The oculomotor system is frequently involved.  Apraxia to some degree is common with most patients having difficulty with smooth pursuit and saccadic movements.  Compensatory head thrusting is often observed.  A pendular nystagmus may be present while esophoria or esotropia is present in many patients.

Systemic Features: 

There is a great deal of clinical heterogeneity in this group of ciliary dyskinesias.  Developmental delays, cognitive impairment, truncal ataxia, breathing irregularities, and behavioral disorders are among the more common features.  Hyperactivity and aggressiveness combined with dependency require constant vigilance and care.  Postaxial polydactyly is a feature of some cases.  Hypotonia is evident at birth.  Liver failure and renal disease develop in many individuals.  Neuroimaging of the midbrain-hindbrain area reveals agenesis or some degree of dysgenesis of the vermis with the 'molar tooth sign' in the isthmus region considered to be a diagnostic sign.  The fourth ventricle is usually enlarged while the cerebellar hemispheres may be hypoplastic.

The facies features are said to be distinctive in older individuals.  The face appears long with frontal prominence due to bitemporal narrowing, the nasal bridge and tip are prominent, the jaw is prominent, the lower lip protrudes, and the corners of the mouth are turned down.

Genetics

This is a clinically and genetically heterogeneous group of disorders with many overlapping features.  Most disorders in this disease category, known as JSRD, are inherited in an autosomal recessive pattern.  Mutations in at least 18 genes have been identified.  One, OFD1 (300804), is located on the X chromosome (Xp22.2).

There are significant clinical similarities to Meckel syndrome (249000) and Smith-Lemli-Opitz syndrome (270400).

Pedigree: 
Autosomal recessive
Treatment
Treatment Options: 

Treatment is mostly for specific symptoms such as respiratory distress, renal disease, speech and physical therapy, low vision, and hepatic failure.

References
Article Title: 

Ophthalmological findings in Joubert syndrome

Sturm V, Leiba H, Menke MN, Valente EM, Poretti A, Landau K, Boltshauser E. Ophthalmological findings in Joubert syndrome. Eye (Lond). 2010 Feb;24(2):222-5.

PubMed ID: 
19461662

Ataxia with Oculomotor Apraxia 2

Clinical Characteristics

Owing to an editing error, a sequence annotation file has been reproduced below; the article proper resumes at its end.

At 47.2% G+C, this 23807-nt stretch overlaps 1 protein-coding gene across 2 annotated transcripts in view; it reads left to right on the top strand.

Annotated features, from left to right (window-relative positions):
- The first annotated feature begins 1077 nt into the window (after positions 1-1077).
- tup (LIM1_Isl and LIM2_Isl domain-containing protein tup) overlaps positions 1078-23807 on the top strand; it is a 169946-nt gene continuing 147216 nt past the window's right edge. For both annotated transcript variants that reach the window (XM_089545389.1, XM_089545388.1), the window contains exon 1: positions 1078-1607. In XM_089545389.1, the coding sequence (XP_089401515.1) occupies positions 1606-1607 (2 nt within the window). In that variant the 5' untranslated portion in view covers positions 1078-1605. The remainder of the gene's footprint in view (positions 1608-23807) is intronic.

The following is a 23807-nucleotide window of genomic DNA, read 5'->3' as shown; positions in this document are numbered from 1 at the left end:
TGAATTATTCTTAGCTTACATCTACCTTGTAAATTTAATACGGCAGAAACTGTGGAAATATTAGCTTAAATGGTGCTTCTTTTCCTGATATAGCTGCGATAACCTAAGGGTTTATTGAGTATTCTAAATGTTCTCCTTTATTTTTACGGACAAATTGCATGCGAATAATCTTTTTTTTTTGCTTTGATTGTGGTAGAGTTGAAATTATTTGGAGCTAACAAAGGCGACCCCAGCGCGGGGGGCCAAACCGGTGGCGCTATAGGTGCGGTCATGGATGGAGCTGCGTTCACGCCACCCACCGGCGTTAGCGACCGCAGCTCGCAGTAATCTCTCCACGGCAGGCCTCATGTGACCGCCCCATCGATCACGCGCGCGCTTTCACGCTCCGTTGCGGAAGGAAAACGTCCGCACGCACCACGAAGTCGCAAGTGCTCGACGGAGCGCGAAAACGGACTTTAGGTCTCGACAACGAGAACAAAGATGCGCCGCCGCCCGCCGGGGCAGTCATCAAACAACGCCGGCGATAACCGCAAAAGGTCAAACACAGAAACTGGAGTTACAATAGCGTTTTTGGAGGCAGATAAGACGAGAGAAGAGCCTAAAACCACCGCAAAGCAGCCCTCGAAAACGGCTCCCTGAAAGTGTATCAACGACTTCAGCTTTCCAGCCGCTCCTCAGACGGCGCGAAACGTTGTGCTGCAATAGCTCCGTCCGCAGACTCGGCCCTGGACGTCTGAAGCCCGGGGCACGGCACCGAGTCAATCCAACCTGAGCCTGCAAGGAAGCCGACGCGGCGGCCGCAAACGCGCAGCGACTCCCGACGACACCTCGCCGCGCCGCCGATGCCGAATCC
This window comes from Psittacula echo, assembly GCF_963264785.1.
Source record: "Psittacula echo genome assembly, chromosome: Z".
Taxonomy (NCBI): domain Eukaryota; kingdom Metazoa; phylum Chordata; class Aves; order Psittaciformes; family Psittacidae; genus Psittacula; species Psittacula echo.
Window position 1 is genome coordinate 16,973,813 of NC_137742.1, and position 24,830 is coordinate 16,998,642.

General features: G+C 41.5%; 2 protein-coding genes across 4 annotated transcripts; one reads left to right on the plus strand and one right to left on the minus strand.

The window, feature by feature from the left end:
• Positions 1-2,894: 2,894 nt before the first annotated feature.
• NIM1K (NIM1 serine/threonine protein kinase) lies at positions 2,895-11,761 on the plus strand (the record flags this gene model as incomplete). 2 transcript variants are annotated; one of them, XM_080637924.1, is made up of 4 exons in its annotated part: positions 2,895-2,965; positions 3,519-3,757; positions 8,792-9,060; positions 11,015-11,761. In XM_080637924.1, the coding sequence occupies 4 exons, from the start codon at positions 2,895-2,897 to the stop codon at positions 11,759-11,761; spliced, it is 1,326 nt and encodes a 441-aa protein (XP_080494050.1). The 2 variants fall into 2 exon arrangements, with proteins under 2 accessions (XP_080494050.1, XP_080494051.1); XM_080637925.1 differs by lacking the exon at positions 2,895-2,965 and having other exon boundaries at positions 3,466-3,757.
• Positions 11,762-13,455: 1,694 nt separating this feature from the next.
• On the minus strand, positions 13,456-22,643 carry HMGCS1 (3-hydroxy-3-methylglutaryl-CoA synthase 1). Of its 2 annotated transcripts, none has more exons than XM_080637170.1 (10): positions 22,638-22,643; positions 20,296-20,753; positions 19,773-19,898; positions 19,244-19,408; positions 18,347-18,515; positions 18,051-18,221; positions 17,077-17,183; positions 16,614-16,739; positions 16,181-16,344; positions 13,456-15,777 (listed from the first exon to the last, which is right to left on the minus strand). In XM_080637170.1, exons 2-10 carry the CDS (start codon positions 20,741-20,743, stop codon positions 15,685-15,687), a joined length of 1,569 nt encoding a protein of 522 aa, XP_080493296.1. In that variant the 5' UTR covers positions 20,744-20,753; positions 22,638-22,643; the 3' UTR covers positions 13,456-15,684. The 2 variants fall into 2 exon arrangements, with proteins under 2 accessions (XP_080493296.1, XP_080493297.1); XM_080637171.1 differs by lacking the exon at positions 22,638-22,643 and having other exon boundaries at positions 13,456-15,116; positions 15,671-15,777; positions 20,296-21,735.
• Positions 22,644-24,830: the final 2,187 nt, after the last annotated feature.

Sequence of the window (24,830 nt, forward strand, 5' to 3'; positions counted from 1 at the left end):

Ocular Features: 

Patients with this disorder have difficulty initiating voluntary ocular movements upon command or following targets (oculomotor apraxia).  This feature is not as prominent or frequent in AOA2 (56%) as it is in ataxia with oculomotor apraxia 1 (208920).  Gaze changes are often initiated first by head thrusting, followed by saccadic eye movements. One may test for this by holding the head whereupon the patient is unable to move the eyes.  Strabismus and nystagmus are present in a significant proportion of patients.  Optokinetic nystagmus is impaired.

Systemic Features: 

Initial development proceeds normally but cerebellar ataxia with significant gait problems appear toward the end of the first decade of life and sometimes not until the third decade (mean age of onset 15 years).   Distal muscle weakness and atrophy are often seen.  Mental decline has been observed in a few individuals but does not occur until midlife.  Sensorimotor deficits are present in many patients.  Tremors, dystonia, and choreiform movements are sometimes seen.  Many patients become wheelchair-bound by the 4th decade of life.

Cerebellar atrophy is revealed by MRI.  Serum alpha-fetoprotein concentrations are usually elevated while serum creatine kinase is increased in some patients.  Circulating cholesterol may also be above normal.  Mild serum changes in these components may be seen in heterozygotes.  Hypoalbuminemia is not present in AOA2.

Genetics

Homozygous mutations in SETX (9q34.13) are responsible for this disorder.  Ataxia with oculomotor apraxia 2 is distinguished from ataxia-telangiectasia (208900) by the lack of telangiectases and immunological deficiencies. It differs from ataxia with oculomotor apraxia 1 (208920) in having a somewhat later onset, somewhat slower course, and milder oculopraxic manifestations. Cogan-type oculomotor apraxia (257550) lacks other neurologic signs. Oculomotor apraxia may be the presenting sign in Gaucher disease (230800, 230900, 231000).

See also Ataxia with Oculomotor Apraxia 3 (615217), and Ataxia with Oculomotor Apraxia 4 (616267).

Pedigree: 
Autosomal recessive
Treatment
Treatment Options: 

There is no beneficial treatment for the neurological disease but physical therapy, speech therapy, and sometimes special education can be helpful.

References
Article Title: 

Epidemiological, clinical, paraclinical and molecular study of a cohort of 102 patients affected with autosomal recessive progressive cerebellar ataxia from Alsace, Eastern France: implications for clinical management

Anheim M, Fleury M, Monga B, Laugel V, Chaigne D, Rodier G, Ginglinger E, Boulay C, Courtois S, Drouot N, Fritsch M, Delaunoy JP, Stoppa-Lyonnet D, Tranchant C, Koenig M. Epidemiological, clinical, paraclinical and molecular study of a cohort of 102 patients affected with autosomal recessive progressive cerebellar ataxia from Alsace, Eastern France: implications for clinical management. Neurogenetics. 2010 Feb;11(1):1-12.

PubMed ID: 
19440741

Ataxia with oculomotor apraxia type 2: a clinical, pathologic, and genetic study